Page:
02 November 2007

No Smoking – In defence of Anurag Kashyap

I always feel guilty that my Accessability blog is lying waste after the three posts and this blog reduced to post whatever I write for Success & Ability. It is not that I don’t see films other than I have committed write about. It is just that lot of water may have flowed below the bridge, so to say, before I see those films so I feel I may not have anything new to write about them.

Now, I feel I have got an appropriate film in No Smoking to write about. My only interest in this film until a few weeks ago was that couple of my Net friends from this Community blog were partly involved with this film. But, when I started hearing the songs a few weeks ago I virtually started feeling aroused (ha ha ha) to see it.

The film released last Friday (just two shows here), I’d made plans to see it on Monday due to circumstances (but a friend cursed me that I’ll not see the film without her and it rained; on Tuesday I cursed her back and made it without her).

By Saturday evening the film had received royal drubbing from all and sundry, main stream media as well as blogs, even the Community blog where Anurag Kashyap himself writes has not spared him, which created doubts in me whether to take the effort to watch it in the theatre or wait for the DVD release. My Net friend didn’t help things as his reply to my sms was something like: See it in the theatre itself. I personally found it long, boring & was lost by the end.

I loved this film is to put it mildly. I found the film had lot of parallels with my life though I’m a non-smoker by limitations and not by choice (wish I could bring up a few examples while writing this).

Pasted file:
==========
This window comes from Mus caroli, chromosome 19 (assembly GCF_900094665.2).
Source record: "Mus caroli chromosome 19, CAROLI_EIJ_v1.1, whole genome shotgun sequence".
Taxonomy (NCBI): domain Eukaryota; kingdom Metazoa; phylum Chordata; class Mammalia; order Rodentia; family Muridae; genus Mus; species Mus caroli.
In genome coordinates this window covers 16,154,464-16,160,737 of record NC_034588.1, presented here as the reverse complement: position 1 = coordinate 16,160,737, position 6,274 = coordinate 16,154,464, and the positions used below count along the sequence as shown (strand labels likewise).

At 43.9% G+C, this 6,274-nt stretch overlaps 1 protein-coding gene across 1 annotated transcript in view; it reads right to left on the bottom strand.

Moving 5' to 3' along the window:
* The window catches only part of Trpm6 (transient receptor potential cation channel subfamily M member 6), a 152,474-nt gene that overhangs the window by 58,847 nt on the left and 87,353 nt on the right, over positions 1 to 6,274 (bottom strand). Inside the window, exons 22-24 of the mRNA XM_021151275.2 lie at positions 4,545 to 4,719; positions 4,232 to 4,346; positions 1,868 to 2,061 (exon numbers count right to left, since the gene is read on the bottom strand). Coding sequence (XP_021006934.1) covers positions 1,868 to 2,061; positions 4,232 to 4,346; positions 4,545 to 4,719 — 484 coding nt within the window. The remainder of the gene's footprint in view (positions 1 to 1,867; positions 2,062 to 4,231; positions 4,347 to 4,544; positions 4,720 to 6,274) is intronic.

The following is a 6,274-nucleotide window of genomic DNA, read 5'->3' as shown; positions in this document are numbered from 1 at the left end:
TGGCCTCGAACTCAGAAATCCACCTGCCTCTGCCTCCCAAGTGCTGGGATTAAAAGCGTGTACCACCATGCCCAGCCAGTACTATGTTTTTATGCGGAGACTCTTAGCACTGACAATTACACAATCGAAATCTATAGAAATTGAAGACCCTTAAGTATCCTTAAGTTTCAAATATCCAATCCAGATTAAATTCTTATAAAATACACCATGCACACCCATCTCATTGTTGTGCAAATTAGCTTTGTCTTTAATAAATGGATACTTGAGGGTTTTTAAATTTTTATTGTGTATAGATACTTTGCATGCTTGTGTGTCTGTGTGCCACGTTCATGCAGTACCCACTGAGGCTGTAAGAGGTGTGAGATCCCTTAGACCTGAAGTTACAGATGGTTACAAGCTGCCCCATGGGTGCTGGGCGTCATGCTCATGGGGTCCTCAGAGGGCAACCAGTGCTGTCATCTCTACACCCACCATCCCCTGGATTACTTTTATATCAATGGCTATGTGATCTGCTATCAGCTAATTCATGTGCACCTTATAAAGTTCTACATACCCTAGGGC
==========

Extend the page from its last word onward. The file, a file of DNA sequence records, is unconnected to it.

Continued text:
I have no idea about homage being paid to Kafka or who Bob Fosse is as is repeatedly mentioned in the reviews or that it is inspired by a Stephen King short story.

For me the film was how a community is ostracised by the so-called politically correct society. They should be reprimanded. They should be stopped. They should be rehabilitated. It somehow succeeds in doing that by the end.

I am always being advised to sit straight, not to keep my head tilted: It makes you look retarded or you should talk properly to prove that you are intelligent. Recently only I have found the courage (at least with some people) to say that the way I do things because I find it easier do them and if the salesman at the music shop thinks that I’m a dumbo and doesn’t treat me well because I take your help to communicate with him, it is his loss not mine; somewhat like John Abraham rudely tells the old lady to take the stairs when she is irritated by his smoking in the elevator.

We all know cigarettes kill. Nicotine is addictive. Then why not bring in stringent laws so that people who have grievance and those who are feeling cheated can milk the conglomerates that make these Cancer Sticks dry by the rule of Law.

Here is an intelligent review of Baradwaj Rangan and here is why I’ve started losing respect for initial Guru in film appreciation.

And a pro-smoking post by BG.

PS. A warning to people who get dosage of advice from me to reduce the intake of nicotine: if you ever use this post as an argument against me, I’ll kick your b….s. Smoking leads to impotence. Understand Yaar!